PATIENTS: Consecutive patients with a morphologic diagnosis of acute promyelocytic leukemia who underwent remission induction treatment with all-trans retinoic acid, 45 mg/m2 body surface area per day.
MEASUREMENTS AND RESULTS: Nine of 35 patients (26%; 95% CI, 9% to 52%) with acute promyelocytic leukemia who were treated with all-trans retinoic acid developed a syndrome consisting primarily of fever and respiratory distress. Additional prominent signs and symptoms included weight gain, lower-extremity edema, pleural or pericardial effusions, and episodic hypotension. The onset of this symptom complex occurred from 2 to 21 days after starting treatment. Three deaths occurred; post-mortem examinations in two patients showed pulmonary interstitial infiltration with maturing myeloid cells. Six other patients survived, each achieving complete remission (five patients with all-trans retinoic acid only; 1 patient with chemotherapy). In six of the nine cases, the onset of the syndrome was preceded by an increase in peripheral blood leukocytes to a level of at least 20 x 10(9) cells/L. Certain therapeutic interventions, including leukapheresis, temporary cessation of therapy with all-trans retinoic acid, and cytotoxic chemotherapy in moderate doses were not useful after respiratory distress was established. However, the administration of high-dose corticosteroid therapy (dexamethasone, 10 mg IV intravenously every 12 hours for 3 or more days) early in the course of the syndrome resulted in prompt symptomatic improvement and full recovery in three of four patients.
CONCLUSIONS: The use of all-trans retinoic acid to induce hematologic remission in patients with acute promyelocytic leukemia is associated in some patients with the development of a potentially lethal syndrome that is not uniformly accompanied by peripheral blood leukocytosis. Early recognition of the symptom complex of fever and dyspnea, combined with prompt corticosteroid treatment, may decrease morbidity and mortality associated with this syndrome.

PMID 1637024
S De Botton, H Dombret, M Sanz, J S Miguel, D Caillot, R Zittoun, M Gardembas, A Stamatoulas, E Condé, A Guerci, C Gardin, K Geiser, D C Makhoul, O Reman, J de la Serna, F Lefrere, C Chomienne, C Chastang, L Degos, P Fenaux
Incidence, clinical features, and outcome of all trans-retinoic acid syndrome in 413 cases of newly diagnosed acute promyelocytic leukemia. The European APL Group.
Blood. 1998 Oct 15;92(8):2712-8.
Abstract/Text All trans-retinoic acid (ATRA) syndrome is a life-threatening complication of uncertain pathogenesis that can occur during the treatment of acute promyelocytic leukemia (APL) by ATRA. Since its initial description, however, no large series of ATRA syndrome has been reported in detail. We analyzed cases of ATRA syndrome observed in an ongoing European trial of treatment of newly diagnosed APL. In this trial, patients 65 years of age or less with an initial white blood cell count (WBC) less than 5,000/microL were initially randomized between ATRA followed by chemotherapy (CT) (ATRA-->CT group) or ATRA with CT started on day 3; patients with WBC greater than 5,000/microL received ATRA and CT from day 1; patients aged 66 to 75 received ATRA-->CT. In patients with initial WBC less than 5, 000/microL and allocated to ATRA-->CT, CT was rapidly added if WBC was greater than 6,000, 10,000, 15,000/microL by days 5, 10, and 15 of ATRA treatment. A total of 64 (15%) of the 413 patients included in this trial experienced ATRA syndrome during induction treatment. Clinical signs developed after a median of 7 days (range, 0 to 35 days). In two of them, they were in fact present before the onset of ATRA. In 11 patients, they occurred upon recovery from the phase of aplasia due to the addition of CT. Respiratory distress (89% of the patients), fever (81%), pulmonary infiltrates (81%), weight gain (50%), pleural effusion (47%), renal failure (39%), pericardial effusion (19%), cardiac failure (17%), and hypotension (12%) were the main clinical signs, and 63 of the 64 patients had at least three of them. Thirteen patients required mechanical ventilation and two dialysis. A total of 60 patients received CT in addition to ATRA as per protocol or based on increasing WBC; 58 also received high dose dexamethasone (DXM); ATRA was stopped when clinical signs developed in 30 patients. A total of 55 patients (86%) who experienced ATRA syndrome achieved complete remission (CR), as compared with 94% of patients who had no ATRA syndrome (P = .07) and nine (14%) died of ATRA syndrome (5 cases), sepsis (2 cases), leukemic resistance (1 patient), and central nervous system (CNS) bleeding (1 patient). None of the patients who achieved CR and received ATRA for maintenance had ATRA syndrome recurrence. No significant predictive factors of ATRA syndrome, including pretreatment WBC, could be found. Kaplan Meier estimates of relapse, event-free survival (EFS), and survival at 2 years were 32% +/- 10%, 63% +/- 8%, and 68% +/- 7% in patients who had ATRA syndrome as compared with 15% +/- 3%, 77% +/- 2%, and 80% +/- 2% in patients who had no ATRA syndrome (P = .05, P = .003, and P = .03), respectively. In a stepwise Cox model that also included pretreatment prognostic variables, ATRA syndrome remained predictive for EFS and survival. In conclusion, in this multicenter trial where CT was rapidly added to ATRA in case of high or increasing WBC counts and DXM generally also used at the earliest clinical sign, the incidence of ATRA syndrome was 15%, but ATRA syndrome was responsible for death in only 1.2% of the total number of patients treated. However, occurrence of ATRA syndrome was associated with lower EFS and survival.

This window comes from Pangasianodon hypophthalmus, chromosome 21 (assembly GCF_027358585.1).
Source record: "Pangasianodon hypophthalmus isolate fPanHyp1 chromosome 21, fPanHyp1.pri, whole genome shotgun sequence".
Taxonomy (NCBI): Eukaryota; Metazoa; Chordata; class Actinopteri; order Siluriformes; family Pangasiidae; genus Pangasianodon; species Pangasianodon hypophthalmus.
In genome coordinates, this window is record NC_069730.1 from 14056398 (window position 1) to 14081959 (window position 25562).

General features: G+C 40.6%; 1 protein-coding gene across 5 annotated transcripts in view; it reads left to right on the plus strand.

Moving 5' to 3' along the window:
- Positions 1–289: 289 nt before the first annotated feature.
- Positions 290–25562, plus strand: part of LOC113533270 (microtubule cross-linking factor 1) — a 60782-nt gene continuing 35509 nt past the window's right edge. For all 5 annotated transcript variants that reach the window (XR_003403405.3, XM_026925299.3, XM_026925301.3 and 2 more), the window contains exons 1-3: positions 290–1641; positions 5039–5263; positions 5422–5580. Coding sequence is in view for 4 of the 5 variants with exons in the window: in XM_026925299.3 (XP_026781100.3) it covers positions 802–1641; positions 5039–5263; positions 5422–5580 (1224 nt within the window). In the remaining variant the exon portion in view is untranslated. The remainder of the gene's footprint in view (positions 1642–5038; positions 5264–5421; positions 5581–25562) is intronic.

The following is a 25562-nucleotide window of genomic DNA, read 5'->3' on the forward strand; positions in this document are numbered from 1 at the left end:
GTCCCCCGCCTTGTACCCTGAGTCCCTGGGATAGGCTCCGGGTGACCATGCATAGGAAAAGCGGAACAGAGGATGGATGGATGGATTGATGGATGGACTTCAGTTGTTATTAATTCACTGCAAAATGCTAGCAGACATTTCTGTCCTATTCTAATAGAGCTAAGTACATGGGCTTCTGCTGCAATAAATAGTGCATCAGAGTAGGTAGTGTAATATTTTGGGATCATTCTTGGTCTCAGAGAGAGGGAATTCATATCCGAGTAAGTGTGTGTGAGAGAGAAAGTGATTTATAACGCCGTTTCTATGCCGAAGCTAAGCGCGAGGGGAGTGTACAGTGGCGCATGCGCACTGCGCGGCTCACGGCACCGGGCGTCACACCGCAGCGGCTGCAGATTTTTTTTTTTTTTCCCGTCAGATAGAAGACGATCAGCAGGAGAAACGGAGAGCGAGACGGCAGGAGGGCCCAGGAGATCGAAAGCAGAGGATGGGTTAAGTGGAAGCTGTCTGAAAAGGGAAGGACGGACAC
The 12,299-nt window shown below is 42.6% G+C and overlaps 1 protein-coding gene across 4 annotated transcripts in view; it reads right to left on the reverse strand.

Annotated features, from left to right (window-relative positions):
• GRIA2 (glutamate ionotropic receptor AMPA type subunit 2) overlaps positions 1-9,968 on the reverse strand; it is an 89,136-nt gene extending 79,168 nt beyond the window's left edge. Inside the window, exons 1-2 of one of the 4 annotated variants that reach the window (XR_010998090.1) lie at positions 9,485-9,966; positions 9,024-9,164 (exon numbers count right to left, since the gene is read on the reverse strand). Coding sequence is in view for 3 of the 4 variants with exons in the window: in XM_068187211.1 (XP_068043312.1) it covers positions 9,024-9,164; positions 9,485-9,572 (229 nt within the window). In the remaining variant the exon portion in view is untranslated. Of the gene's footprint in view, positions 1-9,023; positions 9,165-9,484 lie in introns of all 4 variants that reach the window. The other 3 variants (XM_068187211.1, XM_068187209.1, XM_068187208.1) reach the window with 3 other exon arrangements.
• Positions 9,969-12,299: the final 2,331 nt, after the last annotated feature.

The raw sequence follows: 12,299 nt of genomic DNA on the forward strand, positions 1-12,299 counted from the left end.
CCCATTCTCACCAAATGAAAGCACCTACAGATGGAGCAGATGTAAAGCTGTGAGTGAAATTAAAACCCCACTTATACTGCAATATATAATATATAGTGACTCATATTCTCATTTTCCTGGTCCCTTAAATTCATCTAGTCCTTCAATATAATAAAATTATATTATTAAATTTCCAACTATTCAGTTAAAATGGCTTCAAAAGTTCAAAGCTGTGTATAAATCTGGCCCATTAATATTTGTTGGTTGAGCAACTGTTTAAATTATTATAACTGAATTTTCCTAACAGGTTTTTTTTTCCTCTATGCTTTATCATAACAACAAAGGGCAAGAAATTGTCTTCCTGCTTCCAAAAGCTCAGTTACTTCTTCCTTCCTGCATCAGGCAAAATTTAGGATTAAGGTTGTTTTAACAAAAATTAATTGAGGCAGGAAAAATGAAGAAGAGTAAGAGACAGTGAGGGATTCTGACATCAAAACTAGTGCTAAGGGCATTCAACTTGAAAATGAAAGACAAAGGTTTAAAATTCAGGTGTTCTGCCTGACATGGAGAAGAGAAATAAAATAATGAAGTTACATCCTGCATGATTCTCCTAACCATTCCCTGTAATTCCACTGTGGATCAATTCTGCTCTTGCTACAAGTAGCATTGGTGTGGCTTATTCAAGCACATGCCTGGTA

Copyright 1998 by The American Society of Hematology.
PMID 9763554
M S Tallman, J W Andersen, C A Schiffer, F R Appelbaum, J H Feusner, A Ogden, L Shepherd, J M Rowe, C François, R S Larson, P H Wiernik